Coronavirus oil prices sank more than 6 percent



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Coronavirus oil prices sank more than 6 percent



Oil prices in the world markets also fell last week, for the third consecutive year, by more than 6 percent, as a result of investors' fear of the economic consequences of the spread of coronaviruses in and outside China.

In the London market, barrel prices fell 6.4 percent last week to $ 60.69, its biggest weekly decline since December 2018.



In the US market, the barrel fell 7.4 percent to $ 54.19, the highest since July last year.

Prices fall due to the spread of the virus

The sharp fall in oil prices is the result of the spread of coronavirus, a disease similar to pneumonia, of which 80 people have died so far in China, with more than 2,750 infected worldwide, most notably in China.

The virus was first detected in downtown Wuhan late last year, and has since spread to more Chinese cities, including Beijing and Shanghai, with more and more cases outside China – in the US, Thailand, South Korea, Japan , Taiwan, France, Canada …

Investors fear the negative effects on the economy of China, the world's second-largest oil consumer, as the Chinese New Year begins when millions of people usually travel.

But this time, authorities in a number of Chinese cities have canceled New Year's Eve celebrations and other mass events, and measures implemented in China include quarantining over Wuhan and several other major cities in the region to curb the spread of the virus.

Consumption in China is expected to decline, revenue in the tourism sector as well as in the aviation sector.

“We need to be prepared for the bad surprises when it comes to Chinese demand. The impact of restrictions is even greater as measures are introduced at a time when the Chinese are traveling the most,” says Eugen Weinberg, an analyst at Commerzbank.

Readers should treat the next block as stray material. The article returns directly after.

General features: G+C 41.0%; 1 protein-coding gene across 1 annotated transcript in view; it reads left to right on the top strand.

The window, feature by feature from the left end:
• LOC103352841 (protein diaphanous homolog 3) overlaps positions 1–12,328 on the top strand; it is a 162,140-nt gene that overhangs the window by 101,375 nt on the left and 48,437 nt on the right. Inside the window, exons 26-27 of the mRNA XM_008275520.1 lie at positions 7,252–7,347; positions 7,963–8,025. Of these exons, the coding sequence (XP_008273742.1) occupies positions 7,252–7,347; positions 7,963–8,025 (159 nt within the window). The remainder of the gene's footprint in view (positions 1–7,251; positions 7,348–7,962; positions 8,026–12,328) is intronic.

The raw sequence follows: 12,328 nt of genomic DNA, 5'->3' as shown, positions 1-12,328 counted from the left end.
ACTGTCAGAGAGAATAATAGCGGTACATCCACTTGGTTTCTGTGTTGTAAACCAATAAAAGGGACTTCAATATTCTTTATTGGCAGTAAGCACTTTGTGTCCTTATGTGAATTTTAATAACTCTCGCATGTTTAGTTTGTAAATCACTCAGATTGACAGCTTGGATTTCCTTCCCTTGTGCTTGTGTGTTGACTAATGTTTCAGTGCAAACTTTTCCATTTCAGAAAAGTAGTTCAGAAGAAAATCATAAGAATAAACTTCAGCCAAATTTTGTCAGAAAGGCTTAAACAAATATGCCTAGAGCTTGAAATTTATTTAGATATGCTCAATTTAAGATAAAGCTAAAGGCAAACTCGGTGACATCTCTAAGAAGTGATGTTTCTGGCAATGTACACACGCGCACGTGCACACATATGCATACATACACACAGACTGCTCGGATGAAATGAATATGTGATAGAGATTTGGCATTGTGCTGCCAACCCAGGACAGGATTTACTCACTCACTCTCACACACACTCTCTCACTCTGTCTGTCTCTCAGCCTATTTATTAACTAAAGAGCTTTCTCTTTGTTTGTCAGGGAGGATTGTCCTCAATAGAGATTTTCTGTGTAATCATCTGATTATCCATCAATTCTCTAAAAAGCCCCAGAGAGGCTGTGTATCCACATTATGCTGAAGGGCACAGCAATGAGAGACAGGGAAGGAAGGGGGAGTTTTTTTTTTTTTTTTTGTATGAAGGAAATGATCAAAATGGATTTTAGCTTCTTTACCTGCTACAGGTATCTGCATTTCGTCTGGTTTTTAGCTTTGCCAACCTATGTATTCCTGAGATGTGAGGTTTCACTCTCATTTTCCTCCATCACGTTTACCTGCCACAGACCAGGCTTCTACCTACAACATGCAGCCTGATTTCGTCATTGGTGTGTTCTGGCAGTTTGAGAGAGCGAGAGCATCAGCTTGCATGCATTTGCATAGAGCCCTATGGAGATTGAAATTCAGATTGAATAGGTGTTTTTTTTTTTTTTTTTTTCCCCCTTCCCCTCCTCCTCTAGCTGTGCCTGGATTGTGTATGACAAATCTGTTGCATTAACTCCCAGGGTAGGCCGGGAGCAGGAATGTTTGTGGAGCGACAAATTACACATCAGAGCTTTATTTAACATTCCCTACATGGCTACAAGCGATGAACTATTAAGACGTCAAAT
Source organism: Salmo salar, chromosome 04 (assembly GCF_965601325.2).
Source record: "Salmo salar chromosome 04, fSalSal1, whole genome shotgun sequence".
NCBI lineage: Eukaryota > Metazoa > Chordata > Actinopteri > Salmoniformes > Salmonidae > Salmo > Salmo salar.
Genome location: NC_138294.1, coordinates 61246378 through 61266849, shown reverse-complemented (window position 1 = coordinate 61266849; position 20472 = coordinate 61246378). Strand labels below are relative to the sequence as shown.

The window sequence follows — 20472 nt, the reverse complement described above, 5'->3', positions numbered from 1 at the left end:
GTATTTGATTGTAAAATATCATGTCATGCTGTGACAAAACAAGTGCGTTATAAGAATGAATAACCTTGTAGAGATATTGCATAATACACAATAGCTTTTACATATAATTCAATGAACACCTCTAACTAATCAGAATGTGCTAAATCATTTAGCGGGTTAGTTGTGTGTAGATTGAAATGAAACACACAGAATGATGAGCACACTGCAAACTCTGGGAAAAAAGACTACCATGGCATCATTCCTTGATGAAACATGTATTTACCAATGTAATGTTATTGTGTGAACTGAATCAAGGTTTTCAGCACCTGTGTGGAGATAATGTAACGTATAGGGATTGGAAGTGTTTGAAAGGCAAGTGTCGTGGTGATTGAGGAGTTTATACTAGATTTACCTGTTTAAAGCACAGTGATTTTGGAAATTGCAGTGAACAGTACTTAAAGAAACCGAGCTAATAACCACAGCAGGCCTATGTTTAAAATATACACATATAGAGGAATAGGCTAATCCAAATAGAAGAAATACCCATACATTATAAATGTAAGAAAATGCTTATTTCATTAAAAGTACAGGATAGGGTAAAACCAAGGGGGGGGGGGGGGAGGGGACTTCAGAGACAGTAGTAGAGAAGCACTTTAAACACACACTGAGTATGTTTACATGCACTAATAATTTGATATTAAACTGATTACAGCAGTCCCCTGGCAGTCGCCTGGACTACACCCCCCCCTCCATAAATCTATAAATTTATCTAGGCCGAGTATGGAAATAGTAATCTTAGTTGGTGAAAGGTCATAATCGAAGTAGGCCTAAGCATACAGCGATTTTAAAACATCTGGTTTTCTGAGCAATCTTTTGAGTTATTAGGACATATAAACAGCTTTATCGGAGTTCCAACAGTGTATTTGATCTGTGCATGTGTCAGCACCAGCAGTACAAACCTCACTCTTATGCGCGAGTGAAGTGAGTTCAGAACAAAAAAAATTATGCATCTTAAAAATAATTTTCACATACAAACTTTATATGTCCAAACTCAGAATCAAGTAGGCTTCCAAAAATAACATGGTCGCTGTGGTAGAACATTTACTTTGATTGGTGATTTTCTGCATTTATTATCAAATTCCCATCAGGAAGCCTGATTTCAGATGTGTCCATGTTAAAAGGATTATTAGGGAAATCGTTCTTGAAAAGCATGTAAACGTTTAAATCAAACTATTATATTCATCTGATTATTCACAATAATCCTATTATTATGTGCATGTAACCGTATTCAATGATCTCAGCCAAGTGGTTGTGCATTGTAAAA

National Australia Bank analysts estimate, however, that China's gross domestic product (GDP) growth could be hit by 1 percentage point in the first quarter.

This is why investors fear the fall in oil demand.

“It's all about coronaviruses, and there's no indication that the situation will improve any time soon,” says Phil Flynn, an analyst at Price Futures Group.

Oil reserves are rising

The pressure on oil prices is also a consequence of the growth of world reserves.

The Organization of the Petroleum Exporting Countries (OPEC) announced last week that stocks in industrialized countries are above the five-year average.

In the US, however, gasoline inventories have risen for the 11th consecutive week, reaching record levels.

“It's hard to be constructive about the oil market until we see a fall in world reserves,” says Andy Lipow, president at Lipow Oil Associates.

OPEC and a group of third-party manufacturers led by Russia agreed at the end of last year that it would reduce supply by a total of 1.7 million barrels a day in the first quarter of this year to reduce supplies and support prices.

Their agreement expires in March, and analysts believe OPEC should further reduce production.

The Saudi oil minister said they were ready to consider all options, including a further reduction, at the next regular meeting in March.

And while OPEC is reducing production, the US and some other countries have been increasing it for a long time.

Oil production is at record levels in the US, and a report by Baker Hughes, released on Friday, showed that the number of active plants in the United States increased for the second week in a row, to three, for a total of 676.

Coronavirus oil prices sank more than 6 percent

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